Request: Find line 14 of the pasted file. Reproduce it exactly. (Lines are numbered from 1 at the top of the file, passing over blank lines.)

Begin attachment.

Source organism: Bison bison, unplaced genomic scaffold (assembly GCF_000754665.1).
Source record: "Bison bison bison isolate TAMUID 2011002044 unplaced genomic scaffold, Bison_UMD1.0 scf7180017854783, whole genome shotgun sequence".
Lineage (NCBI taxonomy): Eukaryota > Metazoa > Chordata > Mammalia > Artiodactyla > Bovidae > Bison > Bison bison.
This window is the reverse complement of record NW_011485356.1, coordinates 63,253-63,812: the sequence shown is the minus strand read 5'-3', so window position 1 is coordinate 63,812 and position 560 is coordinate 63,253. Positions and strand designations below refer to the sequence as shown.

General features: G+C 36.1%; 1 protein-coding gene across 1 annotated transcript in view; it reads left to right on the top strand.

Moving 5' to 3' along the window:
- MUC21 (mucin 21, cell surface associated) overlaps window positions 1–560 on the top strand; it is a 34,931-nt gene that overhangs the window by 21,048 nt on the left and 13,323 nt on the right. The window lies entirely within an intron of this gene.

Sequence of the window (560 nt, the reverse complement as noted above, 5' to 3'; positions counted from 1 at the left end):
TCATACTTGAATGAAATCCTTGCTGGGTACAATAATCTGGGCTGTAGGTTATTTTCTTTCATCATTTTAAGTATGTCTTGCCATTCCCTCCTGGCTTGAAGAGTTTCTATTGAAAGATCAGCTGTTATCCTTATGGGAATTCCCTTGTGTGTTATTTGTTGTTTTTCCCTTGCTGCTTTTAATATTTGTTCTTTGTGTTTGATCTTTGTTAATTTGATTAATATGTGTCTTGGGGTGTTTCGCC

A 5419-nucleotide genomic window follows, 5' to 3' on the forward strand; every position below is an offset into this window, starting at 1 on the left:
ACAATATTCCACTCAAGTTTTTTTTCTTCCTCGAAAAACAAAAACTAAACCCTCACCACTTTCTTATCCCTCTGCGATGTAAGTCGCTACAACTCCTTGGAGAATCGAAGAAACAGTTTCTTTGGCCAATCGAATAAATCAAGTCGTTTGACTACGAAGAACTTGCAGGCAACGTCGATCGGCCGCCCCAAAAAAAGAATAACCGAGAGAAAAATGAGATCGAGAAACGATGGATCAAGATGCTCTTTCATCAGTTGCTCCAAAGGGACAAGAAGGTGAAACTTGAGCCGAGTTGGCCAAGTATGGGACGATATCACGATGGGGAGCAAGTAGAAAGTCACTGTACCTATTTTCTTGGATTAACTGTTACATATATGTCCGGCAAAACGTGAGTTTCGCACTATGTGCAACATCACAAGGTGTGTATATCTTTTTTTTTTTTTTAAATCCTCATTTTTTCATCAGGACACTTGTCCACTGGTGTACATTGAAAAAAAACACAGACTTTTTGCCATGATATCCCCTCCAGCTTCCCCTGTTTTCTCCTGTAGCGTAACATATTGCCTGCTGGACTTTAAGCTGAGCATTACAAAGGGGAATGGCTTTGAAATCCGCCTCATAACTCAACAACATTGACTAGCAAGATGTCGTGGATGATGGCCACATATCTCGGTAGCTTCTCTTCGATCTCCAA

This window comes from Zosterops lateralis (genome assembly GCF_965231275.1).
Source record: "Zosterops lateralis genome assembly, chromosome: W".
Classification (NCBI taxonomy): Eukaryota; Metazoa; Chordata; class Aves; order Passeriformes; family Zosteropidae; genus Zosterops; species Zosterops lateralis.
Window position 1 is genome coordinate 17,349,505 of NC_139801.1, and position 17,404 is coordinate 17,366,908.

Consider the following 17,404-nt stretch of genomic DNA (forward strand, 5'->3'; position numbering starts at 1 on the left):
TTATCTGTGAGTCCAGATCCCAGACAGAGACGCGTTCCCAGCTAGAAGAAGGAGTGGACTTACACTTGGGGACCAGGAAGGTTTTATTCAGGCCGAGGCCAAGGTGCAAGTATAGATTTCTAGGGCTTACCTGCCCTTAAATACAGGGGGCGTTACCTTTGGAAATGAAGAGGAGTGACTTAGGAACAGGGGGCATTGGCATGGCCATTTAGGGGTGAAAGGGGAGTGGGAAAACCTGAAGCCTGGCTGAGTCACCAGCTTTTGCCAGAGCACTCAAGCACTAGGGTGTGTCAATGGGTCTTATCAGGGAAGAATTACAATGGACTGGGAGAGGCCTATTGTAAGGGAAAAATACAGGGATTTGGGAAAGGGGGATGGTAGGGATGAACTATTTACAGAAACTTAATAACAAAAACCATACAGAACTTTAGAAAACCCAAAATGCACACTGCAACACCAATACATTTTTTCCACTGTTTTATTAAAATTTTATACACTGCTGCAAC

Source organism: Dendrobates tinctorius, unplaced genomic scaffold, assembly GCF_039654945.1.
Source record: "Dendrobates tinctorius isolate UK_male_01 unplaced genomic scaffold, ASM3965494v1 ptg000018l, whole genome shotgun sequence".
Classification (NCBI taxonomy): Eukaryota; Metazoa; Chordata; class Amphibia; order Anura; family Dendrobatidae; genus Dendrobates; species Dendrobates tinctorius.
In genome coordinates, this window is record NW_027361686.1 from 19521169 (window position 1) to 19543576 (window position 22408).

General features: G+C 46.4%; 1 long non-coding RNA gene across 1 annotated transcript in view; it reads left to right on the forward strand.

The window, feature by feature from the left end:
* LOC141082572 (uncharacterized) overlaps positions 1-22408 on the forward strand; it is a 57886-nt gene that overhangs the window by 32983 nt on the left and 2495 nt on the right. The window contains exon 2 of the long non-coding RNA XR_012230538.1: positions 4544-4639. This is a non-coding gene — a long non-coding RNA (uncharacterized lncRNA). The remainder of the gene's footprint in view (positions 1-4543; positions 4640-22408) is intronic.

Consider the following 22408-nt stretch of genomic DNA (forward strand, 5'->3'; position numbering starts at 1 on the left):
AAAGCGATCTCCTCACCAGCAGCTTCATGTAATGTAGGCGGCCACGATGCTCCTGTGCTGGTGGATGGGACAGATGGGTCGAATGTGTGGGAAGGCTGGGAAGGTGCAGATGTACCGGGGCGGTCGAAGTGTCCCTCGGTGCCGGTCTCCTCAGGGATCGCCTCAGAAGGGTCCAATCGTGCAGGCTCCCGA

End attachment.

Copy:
Classification (NCBI taxonomy): Eukaryota; Metazoa; Chordata; class Aves; order Passeriformes; family Zosteropidae; genus Zosterops; species Zosterops lateralis.